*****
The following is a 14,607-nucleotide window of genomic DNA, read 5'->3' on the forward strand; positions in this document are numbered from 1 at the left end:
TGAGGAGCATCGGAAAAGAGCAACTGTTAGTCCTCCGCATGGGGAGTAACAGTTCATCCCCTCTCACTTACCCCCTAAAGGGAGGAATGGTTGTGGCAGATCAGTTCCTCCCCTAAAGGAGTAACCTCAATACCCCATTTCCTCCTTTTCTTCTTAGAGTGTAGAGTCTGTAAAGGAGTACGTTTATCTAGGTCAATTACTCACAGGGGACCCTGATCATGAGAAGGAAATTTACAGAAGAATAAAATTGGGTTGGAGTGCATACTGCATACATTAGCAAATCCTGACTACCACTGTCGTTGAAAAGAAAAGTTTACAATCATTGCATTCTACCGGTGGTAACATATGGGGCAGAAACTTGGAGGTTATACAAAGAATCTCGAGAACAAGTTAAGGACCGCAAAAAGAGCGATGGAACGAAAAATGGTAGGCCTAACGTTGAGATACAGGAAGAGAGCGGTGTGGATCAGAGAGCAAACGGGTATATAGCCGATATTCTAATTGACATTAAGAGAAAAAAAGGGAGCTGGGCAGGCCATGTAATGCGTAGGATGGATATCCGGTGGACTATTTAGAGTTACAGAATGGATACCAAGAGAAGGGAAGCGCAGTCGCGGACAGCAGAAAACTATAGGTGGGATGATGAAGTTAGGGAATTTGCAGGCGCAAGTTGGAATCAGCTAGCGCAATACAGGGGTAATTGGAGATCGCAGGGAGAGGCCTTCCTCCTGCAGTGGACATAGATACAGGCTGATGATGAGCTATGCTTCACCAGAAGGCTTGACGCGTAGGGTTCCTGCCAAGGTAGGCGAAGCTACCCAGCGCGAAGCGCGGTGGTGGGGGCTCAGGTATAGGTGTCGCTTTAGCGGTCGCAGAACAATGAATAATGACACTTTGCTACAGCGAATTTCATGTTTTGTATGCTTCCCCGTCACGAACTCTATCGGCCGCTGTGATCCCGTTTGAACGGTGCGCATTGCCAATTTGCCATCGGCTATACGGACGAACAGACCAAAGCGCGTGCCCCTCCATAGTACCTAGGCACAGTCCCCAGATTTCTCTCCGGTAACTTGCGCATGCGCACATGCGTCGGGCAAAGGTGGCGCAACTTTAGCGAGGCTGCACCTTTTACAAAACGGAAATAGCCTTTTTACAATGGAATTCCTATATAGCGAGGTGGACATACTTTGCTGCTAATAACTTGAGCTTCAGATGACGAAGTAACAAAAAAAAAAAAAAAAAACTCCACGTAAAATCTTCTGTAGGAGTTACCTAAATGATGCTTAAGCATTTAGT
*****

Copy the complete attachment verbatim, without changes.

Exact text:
The following is a 14,607-nucleotide window of genomic DNA, read 5'->3' on the forward strand; positions in this document are numbered from 1 at the left end:
TGAGGAGCATCGGAAAAGAGCAACTGTTAGTCCTCCGCATGGGGAGTAACAGTTCATCCCCTCTCACTTACCCCCTAAAGGGAGGAATGGTTGTGGCAGATCAGTTCCTCCCCTAAAGGAGTAACCTCAATACCCCATTTCCTCCTTTTCTTCTTAGAGTGTAGAGTCTGTAAAGGAGTACGTTTATCTAGGTCAATTACTCACAGGGGACCCTGATCATGAGAAGGAAATTTACAGAAGAATAAAATTGGGTTGGAGTGCATACTGCATACATTAGCAAATCCTGACTACCACTGTCGTTGAAAAGAAAAGTTTACAATCATTGCATTCTACCGGTGGTAACATATGGGGCAGAAACTTGGAGGTTATACAAAGAATCTCGAGAACAAGTTAAGGACCGCAAAAAGAGCGATGGAACGAAAAATGGTAGGCCTAACGTTGAGATACAGGAAGAGAGCGGTGTGGATCAGAGAGCAAACGGGTATATAGCCGATATTCTAATTGACATTAAGAGAAAAAAAGGGAGCTGGGCAGGCCATGTAATGCGTAGGATGGATATCCGGTGGACTATTTAGAGTTACAGAATGGATACCAAGAGAAGGGAAGCGCAGTCGCGGACAGCAGAAAACTATAGGTGGGATGATGAAGTTAGGGAATTTGCAGGCGCAAGTTGGAATCAGCTAGCGCAATACAGGGGTAATTGGAGATCGCAGGGAGAGGCCTTCCTCCTGCAGTGGACATAGATACAGGCTGATGATGAGCTATGCTTCACCAGAAGGCTTGACGCGTAGGGTTCCTGCCAAGGTAGGCGAAGCTACCCAGCGCGAAGCGCGGTGGTGGGGGCTCAGGTATAGGTGTCGCTTTAGCGGTCGCAGAACAATGAATAATGACACTTTGCTACAGCGAATTTCATGTTTTGTATGCTTCCCCGTCACGAACTCTATCGGCCGCTGTGATCCCGTTTGAACGGTGCGCATTGCCAATTTGCCATCGGCTATACGGACGAACAGACCAAAGCGCGTGCCCCTCCATAGTACCTAGGCACAGTCCCCAGATTTCTCTCCGGTAACTTGCGCATGCGCACATGCGTCGGGCAAAGGTGGCGCAACTTTAGCGAGGCTGCACCTTTTACAAAACGGAAATAGCCTTTTTACAATGGAATTCCTATATAGCGAGGTGGACATACTTTGCTGCTAATAACTTGAGCTTCAGATGACGAAGTAACAAAAAAAAAAAAAAAAAACTCCACGTAAAATCTTCTGTAGGAGTTACCTAAATGATGCTTAAGCATTTAGT